The Daily Show is an American late-night talk and news satire television program. It airs each Monday through Thursday on Comedy Central. Describing itself as a fake news program, The Daily Show draws its comedy and satire from recent news stories, political figures, media organizations, and often uses self-referential humor as well.
The half-hour-long show premiered on July 21, 1996, and was first hosted by Craig Kilborn until December 17, 1998. Jon Stewart then took over as the host from January 11, 1999, until August 6, 2015, making the show more strongly focused on political satire and news satire, in contrast with the pop culture focus during Kilborn's tenure. Stewart was succeeded by Trevor Noah, whose tenure premiered on September 28, 2015. Under different hosts, the show has been formally known as The Daily Show with Jon Stewart from 1999 until 2015, and The Daily Show with Trevor Noah since 2015. The Daily Show is the longest-running program on Comedy Central (counting all three tenures), and has won 23 Primetime Emmy Awards.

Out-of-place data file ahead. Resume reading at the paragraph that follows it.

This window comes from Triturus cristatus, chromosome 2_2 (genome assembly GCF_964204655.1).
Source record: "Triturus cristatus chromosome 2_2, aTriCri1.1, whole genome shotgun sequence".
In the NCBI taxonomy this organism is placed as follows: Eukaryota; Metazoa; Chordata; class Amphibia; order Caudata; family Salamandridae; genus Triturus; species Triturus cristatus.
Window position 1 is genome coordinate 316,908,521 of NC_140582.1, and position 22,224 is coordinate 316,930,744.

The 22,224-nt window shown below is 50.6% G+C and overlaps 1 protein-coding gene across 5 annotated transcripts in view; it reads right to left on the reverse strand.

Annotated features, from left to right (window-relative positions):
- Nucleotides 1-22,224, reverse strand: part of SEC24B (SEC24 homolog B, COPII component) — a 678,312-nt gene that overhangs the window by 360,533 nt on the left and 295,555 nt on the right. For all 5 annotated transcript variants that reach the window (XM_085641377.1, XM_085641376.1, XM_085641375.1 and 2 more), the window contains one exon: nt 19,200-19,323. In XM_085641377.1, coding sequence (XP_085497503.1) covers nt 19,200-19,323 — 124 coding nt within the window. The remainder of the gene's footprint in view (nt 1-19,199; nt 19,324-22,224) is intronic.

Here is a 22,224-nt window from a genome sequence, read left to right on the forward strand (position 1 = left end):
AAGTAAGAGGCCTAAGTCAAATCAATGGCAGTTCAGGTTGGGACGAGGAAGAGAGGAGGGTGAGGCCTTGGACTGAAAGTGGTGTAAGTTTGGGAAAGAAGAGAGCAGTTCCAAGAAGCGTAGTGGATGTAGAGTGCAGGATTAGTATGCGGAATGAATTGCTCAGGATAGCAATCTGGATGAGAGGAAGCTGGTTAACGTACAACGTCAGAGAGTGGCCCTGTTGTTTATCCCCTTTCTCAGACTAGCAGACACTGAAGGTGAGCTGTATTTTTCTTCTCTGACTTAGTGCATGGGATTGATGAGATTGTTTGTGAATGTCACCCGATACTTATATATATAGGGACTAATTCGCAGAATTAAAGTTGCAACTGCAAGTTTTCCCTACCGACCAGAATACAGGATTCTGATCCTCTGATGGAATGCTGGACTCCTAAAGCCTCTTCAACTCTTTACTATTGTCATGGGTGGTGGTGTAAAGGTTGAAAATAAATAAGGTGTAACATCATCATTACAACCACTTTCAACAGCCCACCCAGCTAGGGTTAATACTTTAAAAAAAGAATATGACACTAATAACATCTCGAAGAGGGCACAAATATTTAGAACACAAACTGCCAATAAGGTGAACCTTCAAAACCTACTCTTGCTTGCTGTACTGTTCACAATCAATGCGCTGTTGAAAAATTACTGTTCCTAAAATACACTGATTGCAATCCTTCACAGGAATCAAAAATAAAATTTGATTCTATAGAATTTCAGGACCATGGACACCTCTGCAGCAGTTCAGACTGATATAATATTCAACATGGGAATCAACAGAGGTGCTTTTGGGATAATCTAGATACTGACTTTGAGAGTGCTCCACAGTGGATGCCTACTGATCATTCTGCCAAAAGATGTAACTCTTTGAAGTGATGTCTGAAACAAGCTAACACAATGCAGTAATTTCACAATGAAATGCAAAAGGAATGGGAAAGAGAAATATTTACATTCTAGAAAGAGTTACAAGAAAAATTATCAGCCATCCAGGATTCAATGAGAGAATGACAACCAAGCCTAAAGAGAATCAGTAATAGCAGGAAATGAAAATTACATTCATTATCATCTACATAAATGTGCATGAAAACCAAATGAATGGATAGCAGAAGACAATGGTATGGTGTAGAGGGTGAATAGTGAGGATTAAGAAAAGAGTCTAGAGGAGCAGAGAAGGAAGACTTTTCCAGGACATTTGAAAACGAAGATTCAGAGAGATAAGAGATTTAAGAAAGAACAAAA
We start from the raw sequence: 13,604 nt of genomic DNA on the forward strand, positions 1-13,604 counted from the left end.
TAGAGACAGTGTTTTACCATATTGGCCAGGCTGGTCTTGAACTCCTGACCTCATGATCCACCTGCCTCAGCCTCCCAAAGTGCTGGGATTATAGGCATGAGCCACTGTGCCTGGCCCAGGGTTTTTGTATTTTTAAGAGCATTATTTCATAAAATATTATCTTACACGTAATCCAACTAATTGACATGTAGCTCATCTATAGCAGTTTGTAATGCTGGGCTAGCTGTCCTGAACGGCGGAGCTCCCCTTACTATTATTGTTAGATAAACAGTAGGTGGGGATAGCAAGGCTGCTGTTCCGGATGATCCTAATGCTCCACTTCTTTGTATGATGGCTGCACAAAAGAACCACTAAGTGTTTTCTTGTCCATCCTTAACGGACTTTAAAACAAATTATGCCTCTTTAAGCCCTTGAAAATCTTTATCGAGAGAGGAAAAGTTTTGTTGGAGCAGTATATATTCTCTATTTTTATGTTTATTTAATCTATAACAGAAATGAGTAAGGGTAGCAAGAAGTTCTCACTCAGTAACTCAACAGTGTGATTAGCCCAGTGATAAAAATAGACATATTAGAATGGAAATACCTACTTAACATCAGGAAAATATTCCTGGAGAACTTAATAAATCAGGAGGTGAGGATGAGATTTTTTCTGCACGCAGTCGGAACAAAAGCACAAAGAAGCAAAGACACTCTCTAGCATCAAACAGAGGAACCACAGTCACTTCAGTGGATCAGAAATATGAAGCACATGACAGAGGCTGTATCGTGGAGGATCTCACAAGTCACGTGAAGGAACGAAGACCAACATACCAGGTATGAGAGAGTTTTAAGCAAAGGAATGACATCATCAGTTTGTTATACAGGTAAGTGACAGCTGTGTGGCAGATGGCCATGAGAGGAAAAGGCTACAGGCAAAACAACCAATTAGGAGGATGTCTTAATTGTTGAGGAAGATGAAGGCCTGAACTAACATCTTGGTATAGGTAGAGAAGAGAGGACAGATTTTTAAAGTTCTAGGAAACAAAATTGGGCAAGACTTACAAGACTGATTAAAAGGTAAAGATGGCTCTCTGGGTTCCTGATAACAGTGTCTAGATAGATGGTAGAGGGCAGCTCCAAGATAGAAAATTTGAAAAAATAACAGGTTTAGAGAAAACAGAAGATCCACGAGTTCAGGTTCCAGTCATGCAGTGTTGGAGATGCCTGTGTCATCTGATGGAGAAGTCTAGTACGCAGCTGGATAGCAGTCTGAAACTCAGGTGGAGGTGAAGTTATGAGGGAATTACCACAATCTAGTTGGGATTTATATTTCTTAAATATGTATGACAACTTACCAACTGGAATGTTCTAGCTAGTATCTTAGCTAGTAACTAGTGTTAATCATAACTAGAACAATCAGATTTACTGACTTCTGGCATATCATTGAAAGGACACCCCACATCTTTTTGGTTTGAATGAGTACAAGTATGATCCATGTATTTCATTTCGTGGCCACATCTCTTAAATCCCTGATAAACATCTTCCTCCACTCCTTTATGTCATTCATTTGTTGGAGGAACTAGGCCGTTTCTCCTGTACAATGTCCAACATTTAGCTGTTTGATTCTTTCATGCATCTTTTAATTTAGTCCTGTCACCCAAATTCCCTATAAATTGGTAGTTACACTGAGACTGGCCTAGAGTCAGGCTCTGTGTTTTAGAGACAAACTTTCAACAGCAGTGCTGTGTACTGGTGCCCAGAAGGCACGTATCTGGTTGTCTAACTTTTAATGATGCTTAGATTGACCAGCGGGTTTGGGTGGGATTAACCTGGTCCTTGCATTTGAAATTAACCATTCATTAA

The program is popular among young audiences, with organizations such as the Pew Research Center suggesting that 74% of regular viewers are between 18 and 49, and that 10% of the audience watch the show for its news headlines, 2% for in-depth reporting, and 43% for entertainment, compared with 64% who watch CNN for the news headlines.
Critics chastised Stewart for not conducting sufficiently hard-hitting interviews with his political guests, some of whom he may have lampooned in previous segments. Stewart and other Daily Show writers responded to such criticism by saying that they do not have any journalistic responsibility and that as comedians their only duty is to provide entertainment. Stewart's appearance on the CNN show Crossfire picked up this debate, where he chastised the CNN production and hosts for not conducting informative and current interviews on a news network.